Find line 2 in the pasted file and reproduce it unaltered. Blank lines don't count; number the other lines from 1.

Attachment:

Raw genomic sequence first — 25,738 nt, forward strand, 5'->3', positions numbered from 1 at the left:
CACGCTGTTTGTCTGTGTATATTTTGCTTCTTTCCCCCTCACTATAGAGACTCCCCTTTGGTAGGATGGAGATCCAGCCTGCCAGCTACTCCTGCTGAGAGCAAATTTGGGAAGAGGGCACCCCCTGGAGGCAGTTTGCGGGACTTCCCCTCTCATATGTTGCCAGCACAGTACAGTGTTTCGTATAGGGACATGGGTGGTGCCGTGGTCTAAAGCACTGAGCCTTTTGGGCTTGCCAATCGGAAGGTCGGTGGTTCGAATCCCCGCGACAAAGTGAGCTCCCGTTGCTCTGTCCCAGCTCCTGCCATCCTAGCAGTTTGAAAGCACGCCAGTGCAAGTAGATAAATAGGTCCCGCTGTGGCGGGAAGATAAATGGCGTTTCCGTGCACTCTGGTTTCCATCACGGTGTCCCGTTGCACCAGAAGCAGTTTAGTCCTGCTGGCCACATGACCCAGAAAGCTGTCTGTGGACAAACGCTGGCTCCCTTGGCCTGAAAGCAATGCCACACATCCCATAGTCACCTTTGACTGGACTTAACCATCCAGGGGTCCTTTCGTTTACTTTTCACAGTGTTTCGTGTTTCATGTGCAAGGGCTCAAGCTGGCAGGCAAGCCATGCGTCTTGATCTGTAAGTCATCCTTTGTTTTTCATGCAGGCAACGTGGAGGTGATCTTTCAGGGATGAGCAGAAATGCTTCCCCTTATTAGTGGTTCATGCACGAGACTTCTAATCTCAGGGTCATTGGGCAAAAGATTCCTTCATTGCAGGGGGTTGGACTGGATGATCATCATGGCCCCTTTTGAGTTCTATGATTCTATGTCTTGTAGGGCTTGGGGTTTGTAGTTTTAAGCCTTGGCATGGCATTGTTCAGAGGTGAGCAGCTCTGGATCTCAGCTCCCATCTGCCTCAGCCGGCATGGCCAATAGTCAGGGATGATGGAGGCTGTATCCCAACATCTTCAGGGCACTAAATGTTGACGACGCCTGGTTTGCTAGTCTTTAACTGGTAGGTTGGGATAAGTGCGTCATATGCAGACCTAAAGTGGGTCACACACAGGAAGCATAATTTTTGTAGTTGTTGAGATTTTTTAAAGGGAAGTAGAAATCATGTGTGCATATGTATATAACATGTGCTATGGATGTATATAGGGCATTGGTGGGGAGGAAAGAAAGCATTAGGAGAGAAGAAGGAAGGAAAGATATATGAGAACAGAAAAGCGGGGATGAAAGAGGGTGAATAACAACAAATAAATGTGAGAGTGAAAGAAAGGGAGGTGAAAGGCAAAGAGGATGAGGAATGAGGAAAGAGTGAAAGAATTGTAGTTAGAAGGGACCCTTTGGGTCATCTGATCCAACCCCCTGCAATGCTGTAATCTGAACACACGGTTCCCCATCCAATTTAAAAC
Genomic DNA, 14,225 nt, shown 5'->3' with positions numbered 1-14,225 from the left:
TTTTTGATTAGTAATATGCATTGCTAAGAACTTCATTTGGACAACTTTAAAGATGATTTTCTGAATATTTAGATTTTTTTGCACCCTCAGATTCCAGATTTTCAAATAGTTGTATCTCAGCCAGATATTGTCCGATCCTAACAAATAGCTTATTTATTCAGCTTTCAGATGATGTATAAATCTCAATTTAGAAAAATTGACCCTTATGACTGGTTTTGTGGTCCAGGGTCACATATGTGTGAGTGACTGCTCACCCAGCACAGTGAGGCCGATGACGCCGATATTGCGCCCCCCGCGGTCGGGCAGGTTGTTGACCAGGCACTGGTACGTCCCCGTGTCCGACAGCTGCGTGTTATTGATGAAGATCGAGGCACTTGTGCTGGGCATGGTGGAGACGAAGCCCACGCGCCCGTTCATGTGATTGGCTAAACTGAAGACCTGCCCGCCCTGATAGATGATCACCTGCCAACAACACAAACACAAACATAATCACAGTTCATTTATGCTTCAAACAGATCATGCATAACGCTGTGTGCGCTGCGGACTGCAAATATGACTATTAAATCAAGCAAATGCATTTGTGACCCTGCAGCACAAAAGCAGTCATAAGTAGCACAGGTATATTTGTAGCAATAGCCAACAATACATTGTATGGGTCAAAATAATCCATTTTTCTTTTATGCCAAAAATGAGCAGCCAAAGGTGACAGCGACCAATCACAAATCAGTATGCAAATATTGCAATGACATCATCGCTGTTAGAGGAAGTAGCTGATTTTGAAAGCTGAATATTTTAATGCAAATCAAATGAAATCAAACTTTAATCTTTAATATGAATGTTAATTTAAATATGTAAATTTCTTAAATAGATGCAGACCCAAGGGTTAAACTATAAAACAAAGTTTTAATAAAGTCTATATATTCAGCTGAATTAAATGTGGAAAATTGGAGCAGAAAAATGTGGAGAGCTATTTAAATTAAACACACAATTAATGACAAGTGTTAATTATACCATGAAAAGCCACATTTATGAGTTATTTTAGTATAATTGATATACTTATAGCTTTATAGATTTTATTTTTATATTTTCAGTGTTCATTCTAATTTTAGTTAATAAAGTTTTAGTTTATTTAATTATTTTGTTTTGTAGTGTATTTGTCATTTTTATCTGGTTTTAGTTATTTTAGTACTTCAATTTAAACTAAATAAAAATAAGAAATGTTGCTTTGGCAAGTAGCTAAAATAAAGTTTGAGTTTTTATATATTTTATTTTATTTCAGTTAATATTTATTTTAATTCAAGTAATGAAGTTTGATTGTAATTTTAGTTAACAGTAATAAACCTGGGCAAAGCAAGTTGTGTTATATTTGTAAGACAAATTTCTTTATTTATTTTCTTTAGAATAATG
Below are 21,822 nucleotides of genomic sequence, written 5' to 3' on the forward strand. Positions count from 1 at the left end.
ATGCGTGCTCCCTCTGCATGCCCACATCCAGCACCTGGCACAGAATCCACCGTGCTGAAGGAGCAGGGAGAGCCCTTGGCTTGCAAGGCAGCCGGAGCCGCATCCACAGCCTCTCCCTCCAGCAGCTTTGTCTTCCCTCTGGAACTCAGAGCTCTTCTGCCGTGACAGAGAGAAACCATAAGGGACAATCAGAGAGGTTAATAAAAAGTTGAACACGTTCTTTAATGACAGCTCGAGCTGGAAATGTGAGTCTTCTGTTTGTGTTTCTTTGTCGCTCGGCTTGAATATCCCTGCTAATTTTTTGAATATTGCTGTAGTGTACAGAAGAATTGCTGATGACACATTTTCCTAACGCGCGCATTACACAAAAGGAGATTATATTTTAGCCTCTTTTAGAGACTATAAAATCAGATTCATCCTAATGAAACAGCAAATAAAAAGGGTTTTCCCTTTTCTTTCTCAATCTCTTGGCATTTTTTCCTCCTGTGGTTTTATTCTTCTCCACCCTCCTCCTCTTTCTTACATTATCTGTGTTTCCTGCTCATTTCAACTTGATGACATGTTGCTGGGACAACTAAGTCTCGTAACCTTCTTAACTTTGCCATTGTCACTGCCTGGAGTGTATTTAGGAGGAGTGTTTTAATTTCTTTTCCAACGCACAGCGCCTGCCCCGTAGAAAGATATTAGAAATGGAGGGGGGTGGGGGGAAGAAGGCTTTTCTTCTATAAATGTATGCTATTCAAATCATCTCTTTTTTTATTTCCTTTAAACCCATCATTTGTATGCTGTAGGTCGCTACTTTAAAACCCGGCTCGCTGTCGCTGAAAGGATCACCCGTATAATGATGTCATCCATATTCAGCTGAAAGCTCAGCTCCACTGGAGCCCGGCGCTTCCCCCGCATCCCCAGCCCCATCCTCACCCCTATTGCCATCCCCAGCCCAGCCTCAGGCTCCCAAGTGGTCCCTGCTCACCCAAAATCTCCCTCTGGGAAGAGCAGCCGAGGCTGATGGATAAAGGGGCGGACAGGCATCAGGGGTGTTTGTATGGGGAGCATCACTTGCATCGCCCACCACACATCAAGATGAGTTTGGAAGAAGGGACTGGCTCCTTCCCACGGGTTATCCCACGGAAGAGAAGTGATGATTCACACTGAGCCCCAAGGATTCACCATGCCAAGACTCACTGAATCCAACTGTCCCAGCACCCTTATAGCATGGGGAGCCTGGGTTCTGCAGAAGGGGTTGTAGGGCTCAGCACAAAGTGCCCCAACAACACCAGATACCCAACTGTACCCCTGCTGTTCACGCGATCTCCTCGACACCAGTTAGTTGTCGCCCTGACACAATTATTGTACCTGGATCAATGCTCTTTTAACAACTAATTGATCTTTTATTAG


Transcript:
CACGCTGTTTGTCTGTGTATATTTTGCTTCTTTCCCCCTCACTATAGAGACTCCCCTTTGGTAGGATGGAGATCCAGCCTGCCAGCTACTCCTGCTGAGAGCAAATTTGGGAAGAGGGCACCCCCTGGAGGCAGTTTGCGGGACTTCCCCTCTCATATGTTGCCAGCACAGTACAGTGTTTCGTATAGGGACATGGGTGGTGCCGTGGTCTAAAGCACTGAGCCTTTTGGGCTTGCCAATCGGAAGGTCGGTGGTTCGAATCCCCGCGACAAAGTGAGCTCCCGTTGCTCTGTCCCAGCTCCTGCCATCCTAGCAGTTTGAAAGCACGCCAGTGCAAGTAGATAAATAGGTCCCGCTGTGGCGGGAAGATAAATGGCGTTTCCGTGCACTCTGGTTTCCATCACGGTGTCCCGTTGCACCAGAAGCAGTTTAGTCCTGCTGGCCACATGACCCAGAAAGCTGTCTGTGGACAAACGCTGGCTCCCTTGGCCTGAAAGCAATGCCACACATCCCATAGTCACCTTTGACTGGACTTAACCATCCAGGGGTCCTTTCGTTTACTTTTCACAGTGTTTCGTGTTTCATGTGCAAGGGCTCAAGCTGGCAGGCAAGCCATGCGTCTTGATCTGTAAGTCATCCTTTGTTTTTCATGCAGGCAACGTGGAGGTGATCTTTCAGGGATGAGCAGAAATGCTTCCCCTTATTAGTGGTTCATGCACGAGACTTCTAATCTCAGGGTCATTGGGCAAAAGATTCCTTCATTGCAGGGGGTTGGACTGGATGATCATCATGGCCCCTTTTGAGTTCTATGATTCTATGTCTTGTAGGGCTTGGGGTTTGTAGTTTTAAGCCTTGGCATGGCATTGTTCAGAGGTGAGCAGCTCTGGATCTCAGCTCCCATCTGCCTCAGCCGGCATGGCCAATAGTCAGGGATGATGGAGGCTGTATCCCAACATCTTCAGGGCACTAAATGTTGACGACGCCTGGTTTGCTAGTCTTTAACTGGTAGGTTGGGATAAGTGCGTCATATGCAGACCTAAAGTGGGTCACACACAGGAAGCATAATTTTTGTAGTTGTTGAGATTTTTTAAAGGGAAGTAGAAATCATGTGTGCATATGTATATAACATGTGCTATGGATGTATATAGGGCATTGGTGGGGAGGAAAGAAAGCATTAGGAGAGAAGAAGGAAGGAAAGATATATGAGAACAGAAAAGCGGGGATGAAAGAGGGTGAATAACAACAAATAAATGTGAGAGTGAAAGAAAGGGAGGTGAAAGGCAAAGAGGATGAGGAATGAGGAAAGAGTGAAAGAATTGTAGTTAGAAGGGACCCTTTGGGTCATCTGATCCAACCCCCTGCAATGCTGTAATCTGAACACACGGTTCCCCATCCAATTTAAAAC